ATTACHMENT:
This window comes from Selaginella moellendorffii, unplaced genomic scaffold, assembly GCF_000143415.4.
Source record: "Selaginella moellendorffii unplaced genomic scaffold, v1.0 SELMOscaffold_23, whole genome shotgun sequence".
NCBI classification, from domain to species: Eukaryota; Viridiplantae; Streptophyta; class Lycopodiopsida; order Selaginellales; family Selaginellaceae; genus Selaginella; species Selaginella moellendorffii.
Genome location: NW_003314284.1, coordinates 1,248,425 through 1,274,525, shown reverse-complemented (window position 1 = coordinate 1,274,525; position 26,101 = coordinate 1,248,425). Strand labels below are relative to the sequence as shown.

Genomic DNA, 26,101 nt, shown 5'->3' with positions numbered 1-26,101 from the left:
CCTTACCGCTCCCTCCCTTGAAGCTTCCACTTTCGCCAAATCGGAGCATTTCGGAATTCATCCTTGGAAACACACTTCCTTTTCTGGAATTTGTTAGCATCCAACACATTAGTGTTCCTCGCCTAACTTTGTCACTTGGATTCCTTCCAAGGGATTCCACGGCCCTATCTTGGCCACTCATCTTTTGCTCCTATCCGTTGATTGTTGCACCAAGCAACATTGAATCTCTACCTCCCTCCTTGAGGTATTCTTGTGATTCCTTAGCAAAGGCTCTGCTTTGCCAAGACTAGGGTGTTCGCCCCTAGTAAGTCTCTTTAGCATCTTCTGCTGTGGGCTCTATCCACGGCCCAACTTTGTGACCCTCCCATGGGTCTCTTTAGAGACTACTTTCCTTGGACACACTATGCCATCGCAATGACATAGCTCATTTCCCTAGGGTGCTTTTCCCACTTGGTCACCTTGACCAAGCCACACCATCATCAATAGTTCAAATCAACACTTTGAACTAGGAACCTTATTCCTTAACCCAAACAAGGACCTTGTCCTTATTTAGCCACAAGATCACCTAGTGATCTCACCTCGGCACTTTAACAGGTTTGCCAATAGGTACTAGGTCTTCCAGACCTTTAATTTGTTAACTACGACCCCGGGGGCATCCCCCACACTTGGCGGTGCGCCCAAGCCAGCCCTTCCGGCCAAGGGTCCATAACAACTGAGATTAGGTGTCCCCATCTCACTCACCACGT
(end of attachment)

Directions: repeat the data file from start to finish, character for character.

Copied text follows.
This window comes from Selaginella moellendorffii, unplaced genomic scaffold, assembly GCF_000143415.4.
Source record: "Selaginella moellendorffii unplaced genomic scaffold, v1.0 SELMOscaffold_23, whole genome shotgun sequence".
NCBI classification, from domain to species: Eukaryota; Viridiplantae; Streptophyta; class Lycopodiopsida; order Selaginellales; family Selaginellaceae; genus Selaginella; species Selaginella moellendorffii.
Genome location: NW_003314284.1, coordinates 1,248,425 through 1,274,525, shown reverse-complemented (window position 1 = coordinate 1,274,525; position 26,101 = coordinate 1,248,425). Strand labels below are relative to the sequence as shown.

Genomic DNA, 26,101 nt, shown 5'->3' with positions numbered 1-26,101 from the left:
CCTTACCGCTCCCTCCCTTGAAGCTTCCACTTTCGCCAAATCGGAGCATTTCGGAATTCATCCTTGGAAACACACTTCCTTTTCTGGAATTTGTTAGCATCCAACACATTAGTGTTCCTCGCCTAACTTTGTCACTTGGATTCCTTCCAAGGGATTCCACGGCCCTATCTTGGCCACTCATCTTTTGCTCCTATCCGTTGATTGTTGCACCAAGCAACATTGAATCTCTACCTCCCTCCTTGAGGTATTCTTGTGATTCCTTAGCAAAGGCTCTGCTTTGCCAAGACTAGGGTGTTCGCCCCTAGTAAGTCTCTTTAGCATCTTCTGCTGTGGGCTCTATCCACGGCCCAACTTTGTGACCCTCCCATGGGTCTCTTTAGAGACTACTTTCCTTGGACACACTATGCCATCGCAATGACATAGCTCATTTCCCTAGGGTGCTTTTCCCACTTGGTCACCTTGACCAAGCCACACCATCATCAATAGTTCAAATCAACACTTTGAACTAGGAACCTTATTCCTTAACCCAAACAAGGACCTTGTCCTTATTTAGCCACAAGATCACCTAGTGATCTCACCTCGGCACTTTAACAGGTTTGCCAATAGGTACTAGGTCTTCCAGACCTTTAATTTGTTAACTACGACCCCGGGGGCATCCCCCACACTTGGCGGTGCGCCCAAGCCAGCCCTTCCGGCCAAGGGTCCATAACAACTGAGATTAGGTGTCCCCATCTCACTCACCACGT